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Ptolemaeus Ii. or Ptolemaeus Philadelphus

*Ptolemai=os) king of EGYPT, surnamed PHILADELPHUS, was the son of Ptolemy I. by his wife Berenice. He was born in the island of Cos, whither his mother had accompanied her husband during the naval campaign of B. C. 309. (Theocr. Idyll. 17.58; et Schol. ad loc. ; Callim. H. ad Del. 165-190; Droysen, Hellenism. vol. i. p. 418.) We have scarcely any information concerning the period of his boyhood or youth, though we learn that he received a careful education ; and Philetas, the elegiac poet of Cos, and Zenodotus the grammarian, are mentioned as his literary preceptors (Suid. s.v. Φιλητᾶς and Ζηνίδοτος). But it is probable that his own promising character and disposition combined with the partiality of his father for Berenice, to induce the aged monarch to set aside the offspring of his former marriage in favour of Philadelphus. In order to carry this project into execution, and secure the succession to this his favourite son, the king at length resolved to abdicate the sovereign power, and establish Philadelphus (at this time 24 years of age) upon the throne during his own lifetime. The young prince appears to have been personally popular with the Alexandrians, who, we are told, welcomed the announcement with the utmost joy, and the accession of the new monarch (Nov B. C. 285) was celebrated with festivities and processions of the utmost magnificence. (Just. 16.2 ; Athen. v. pp. 196-203; Porphyr. ap. Euseb. Arm. p. 113.)

It is probable that the virtual authority of king still remained in the hands of Ptolemy Soter, during the two years that he survived this event ; but no attempt was made to disturb his arrangement of the succession. Ptolemy Cerannus and Meleager quitted Egypt, and Philadelphus found himself at his father's death (B. C. 283) the undisputed master of his wealthy and powerful kingdom. His long reign was marked by few events of a striking character, while his attention was mainly directed to the internal administration of his kingdom, and the patronage of literature and science; his foreign policy was essentially pacific, and the few external wars by which his reign was troubled, were not of a nature to affect deeply the prosperity of his dominions. Unfortunately, our historical information concerning his reign is so scanty, that we have the greatest difficulty in arranging and connecting the few notices that have been transmitted to us. Its tranquillity appears to have been first disturbed by hostilities with his half brother Magas, who had governed Cyrene as viceroy under Ptolemy Soter, but on the death of that monarch threw off the yoke, and asserted his independence. Not content with maintaining himself in the possession of the Cyrenaica, Magas even attempted to invade Egypt, and had advanced as far as Paraetonium, when he was recalled to his own dominions by a revolt of the Marmaridae. A formidable mutiny among his Gaulish mercenaries prevented Ptolemy from pursuing suing him (Paus. 1.7. §§ 1, 2; Schol. ad Callim. h. in Del. 170-190). Magas, however, subsequently induced Antiochus II., king of Syria, to make common cause with him against the Egyptian monarch, aud himself undertook a second expedition against Egypt, in which he again advanced to the frontier, and took the fortress of Paraetonium ; but the efforts of Antiochus were paralysed by the address of Ptolemy, and he was able to effect nothing on the side of Syria. At length the war was terminated by a treaty, which left Magas in undisputed possession of the Cyrenaica, while his infant daughter Berenice was betrothed to Ptolemy, the son of Philadelphus. (Paus. 1.7.3; Pulyaen. 2.28; Just. 26.3; Droysen, Hellenism. vol. ii. pp. 244-250.)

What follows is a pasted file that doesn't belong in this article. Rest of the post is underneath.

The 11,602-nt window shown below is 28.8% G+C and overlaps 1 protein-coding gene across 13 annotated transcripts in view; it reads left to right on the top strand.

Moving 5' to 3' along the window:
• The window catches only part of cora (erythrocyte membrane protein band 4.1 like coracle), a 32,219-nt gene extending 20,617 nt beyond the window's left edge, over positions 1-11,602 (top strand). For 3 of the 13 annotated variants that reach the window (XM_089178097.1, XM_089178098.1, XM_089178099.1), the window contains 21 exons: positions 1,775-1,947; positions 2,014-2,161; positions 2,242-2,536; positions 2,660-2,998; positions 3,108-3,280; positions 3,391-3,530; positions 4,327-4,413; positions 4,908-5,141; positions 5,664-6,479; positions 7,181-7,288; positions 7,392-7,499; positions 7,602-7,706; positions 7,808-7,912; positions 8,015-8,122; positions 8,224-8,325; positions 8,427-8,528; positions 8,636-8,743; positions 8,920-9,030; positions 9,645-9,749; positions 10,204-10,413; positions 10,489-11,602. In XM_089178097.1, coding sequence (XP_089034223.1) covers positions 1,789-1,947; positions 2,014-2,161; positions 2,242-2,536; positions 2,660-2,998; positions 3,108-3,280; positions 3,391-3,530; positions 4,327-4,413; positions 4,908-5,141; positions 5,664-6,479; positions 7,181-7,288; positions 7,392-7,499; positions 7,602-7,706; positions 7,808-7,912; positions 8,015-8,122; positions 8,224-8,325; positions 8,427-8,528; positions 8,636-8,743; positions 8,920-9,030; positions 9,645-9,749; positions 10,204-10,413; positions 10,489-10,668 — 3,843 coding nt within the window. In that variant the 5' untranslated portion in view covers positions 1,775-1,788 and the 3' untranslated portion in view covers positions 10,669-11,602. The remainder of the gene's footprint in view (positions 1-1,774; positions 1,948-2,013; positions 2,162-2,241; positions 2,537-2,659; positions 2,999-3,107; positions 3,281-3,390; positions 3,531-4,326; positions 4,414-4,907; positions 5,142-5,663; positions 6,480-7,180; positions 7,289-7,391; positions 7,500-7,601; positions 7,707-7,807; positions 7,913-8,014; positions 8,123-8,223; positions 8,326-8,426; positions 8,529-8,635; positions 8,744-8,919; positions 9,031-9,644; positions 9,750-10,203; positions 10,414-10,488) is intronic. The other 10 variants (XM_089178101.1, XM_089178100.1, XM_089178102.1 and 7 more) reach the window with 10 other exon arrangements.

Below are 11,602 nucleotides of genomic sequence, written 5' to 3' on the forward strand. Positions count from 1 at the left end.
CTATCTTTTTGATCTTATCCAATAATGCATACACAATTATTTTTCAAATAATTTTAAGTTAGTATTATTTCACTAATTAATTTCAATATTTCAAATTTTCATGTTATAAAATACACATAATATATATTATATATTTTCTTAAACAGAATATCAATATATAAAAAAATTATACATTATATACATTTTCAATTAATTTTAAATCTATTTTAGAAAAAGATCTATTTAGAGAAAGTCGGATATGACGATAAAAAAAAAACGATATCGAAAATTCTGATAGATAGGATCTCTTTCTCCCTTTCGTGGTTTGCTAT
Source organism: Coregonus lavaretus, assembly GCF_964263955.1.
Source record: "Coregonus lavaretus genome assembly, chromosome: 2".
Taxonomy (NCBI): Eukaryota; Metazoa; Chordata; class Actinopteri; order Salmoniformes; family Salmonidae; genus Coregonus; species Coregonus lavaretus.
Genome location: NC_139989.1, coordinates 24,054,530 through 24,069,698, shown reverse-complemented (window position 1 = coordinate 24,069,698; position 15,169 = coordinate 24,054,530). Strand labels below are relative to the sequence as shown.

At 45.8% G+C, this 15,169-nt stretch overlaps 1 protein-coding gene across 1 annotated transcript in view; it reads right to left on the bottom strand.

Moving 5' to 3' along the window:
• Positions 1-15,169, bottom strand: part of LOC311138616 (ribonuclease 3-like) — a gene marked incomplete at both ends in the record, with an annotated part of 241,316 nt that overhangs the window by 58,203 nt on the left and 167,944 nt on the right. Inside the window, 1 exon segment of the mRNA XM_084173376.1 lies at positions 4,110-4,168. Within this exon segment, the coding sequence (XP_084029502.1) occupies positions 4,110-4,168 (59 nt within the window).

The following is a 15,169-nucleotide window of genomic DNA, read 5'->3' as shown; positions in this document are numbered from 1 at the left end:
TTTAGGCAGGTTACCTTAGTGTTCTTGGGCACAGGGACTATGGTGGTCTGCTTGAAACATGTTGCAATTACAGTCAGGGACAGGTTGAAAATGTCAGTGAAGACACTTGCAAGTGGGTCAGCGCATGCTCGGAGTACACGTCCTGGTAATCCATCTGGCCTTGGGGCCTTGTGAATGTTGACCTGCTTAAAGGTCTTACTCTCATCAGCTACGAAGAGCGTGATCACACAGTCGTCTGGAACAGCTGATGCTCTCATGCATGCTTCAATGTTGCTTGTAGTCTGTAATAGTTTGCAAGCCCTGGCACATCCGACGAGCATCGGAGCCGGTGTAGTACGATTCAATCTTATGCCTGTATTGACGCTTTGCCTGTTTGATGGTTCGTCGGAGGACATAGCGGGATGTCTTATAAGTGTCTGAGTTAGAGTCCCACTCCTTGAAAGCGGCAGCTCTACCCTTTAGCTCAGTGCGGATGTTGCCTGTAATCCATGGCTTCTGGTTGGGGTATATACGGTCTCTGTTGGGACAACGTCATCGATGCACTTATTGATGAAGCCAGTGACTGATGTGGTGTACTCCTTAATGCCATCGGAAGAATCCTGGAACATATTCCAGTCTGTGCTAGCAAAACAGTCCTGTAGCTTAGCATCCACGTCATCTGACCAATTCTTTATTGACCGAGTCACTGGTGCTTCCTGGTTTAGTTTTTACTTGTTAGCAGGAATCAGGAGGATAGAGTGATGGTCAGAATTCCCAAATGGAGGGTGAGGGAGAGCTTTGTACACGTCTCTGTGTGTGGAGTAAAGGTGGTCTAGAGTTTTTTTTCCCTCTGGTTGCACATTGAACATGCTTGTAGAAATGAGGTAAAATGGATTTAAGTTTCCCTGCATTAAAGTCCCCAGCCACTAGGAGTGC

It was probably during the continuance of this war that we find Ptolemy also taking an active part in the affairs of Greece, by sending a fleet under Patroclus to the assistance of the Athenians against Antigonus Gonatas [PATROCLUS]. Nor was he inattentive to the events that were passing in more distant countries. After the defeat of Pyrrhus by the Romans, he had hastened to conclude a treaty with the rising republic, and during the subsequent war between Rome and Carthage, he continued faithful to his new allies, and refused to assist the Carthaginians. (Liv. Epit. xiv. Dio Cass. fr. 146; Zonar. 8.6; Just. 18.2 ; V. Max. 4.3.9; Appian. Sic. 1.)

Of the subsequent relations between Egypt and Syria, we know only in general terms that hostilities between them were frequently interrupted or suspended, and as often renewed; but the wars appear to have been marked by no events of a striking character. It must have been towards the close of the reign of Philadelphus that the long protracted contest was terminated by a treaty of peace, by which Ptolemy gave his daughter Berenice in marriage to Antiochus II. The other stipulations of the peace are unknown to us, but it is certain that Phoenicia and Coele-Syria-the never-failing cause of dispute between the two monarchies-remained in the hands of Ptolemy (Hieron. ad Daniel. 11.6; Droysen, vol. ii. p. 316.) In Greece Ptolemy appears to have continued throughout his reign on unfriendly if not directly hostile terms with Macedonia, and lost no opportunity of assisting the party opposed to that power ; but it was not until a few years defore his death that the successes of Aratus and the rise of the Achaean league opened out to his policy fresh prospects in that quarter. He hastened to support Aratus with considerable sums of money, and received him in the most friendly manner when he visited Alexandria in person. (Plut. Arat. 11, 12.)